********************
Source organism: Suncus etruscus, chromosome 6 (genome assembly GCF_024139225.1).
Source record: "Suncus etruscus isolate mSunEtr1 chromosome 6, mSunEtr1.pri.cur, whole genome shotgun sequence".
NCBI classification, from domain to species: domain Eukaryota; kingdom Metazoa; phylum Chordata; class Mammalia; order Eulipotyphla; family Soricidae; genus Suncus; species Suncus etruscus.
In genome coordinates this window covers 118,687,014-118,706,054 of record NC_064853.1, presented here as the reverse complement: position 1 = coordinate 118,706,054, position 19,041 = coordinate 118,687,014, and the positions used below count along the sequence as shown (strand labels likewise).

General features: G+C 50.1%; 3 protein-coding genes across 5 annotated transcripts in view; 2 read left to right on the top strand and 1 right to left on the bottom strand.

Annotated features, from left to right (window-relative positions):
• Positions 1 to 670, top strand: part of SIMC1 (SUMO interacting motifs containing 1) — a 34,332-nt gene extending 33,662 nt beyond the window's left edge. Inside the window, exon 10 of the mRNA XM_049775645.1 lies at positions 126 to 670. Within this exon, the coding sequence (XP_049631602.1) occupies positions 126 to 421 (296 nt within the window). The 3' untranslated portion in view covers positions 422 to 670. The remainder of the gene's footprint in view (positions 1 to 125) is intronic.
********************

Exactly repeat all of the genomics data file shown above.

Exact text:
Source organism: Suncus etruscus, chromosome 6 (genome assembly GCF_024139225.1).
Source record: "Suncus etruscus isolate mSunEtr1 chromosome 6, mSunEtr1.pri.cur, whole genome shotgun sequence".
NCBI classification, from domain to species: domain Eukaryota; kingdom Metazoa; phylum Chordata; class Mammalia; order Eulipotyphla; family Soricidae; genus Suncus; species Suncus etruscus.
In genome coordinates this window covers 118,687,014-118,706,054 of record NC_064853.1, presented here as the reverse complement: position 1 = coordinate 118,706,054, position 19,041 = coordinate 118,687,014, and the positions used below count along the sequence as shown (strand labels likewise).

General features: G+C 50.1%; 3 protein-coding genes across 5 annotated transcripts in view; 2 read left to right on the top strand and 1 right to left on the bottom strand.

Annotated features, from left to right (window-relative positions):
• Positions 1 to 670, top strand: part of SIMC1 (SUMO interacting motifs containing 1) — a 34,332-nt gene extending 33,662 nt beyond the window's left edge. Inside the window, exon 10 of the mRNA XM_049775645.1 lies at positions 126 to 670. Within this exon, the coding sequence (XP_049631602.1) occupies positions 126 to 421 (296 nt within the window). The 3' untranslated portion in view covers positions 422 to 670. The remainder of the gene's footprint in view (positions 1 to 125) is intronic.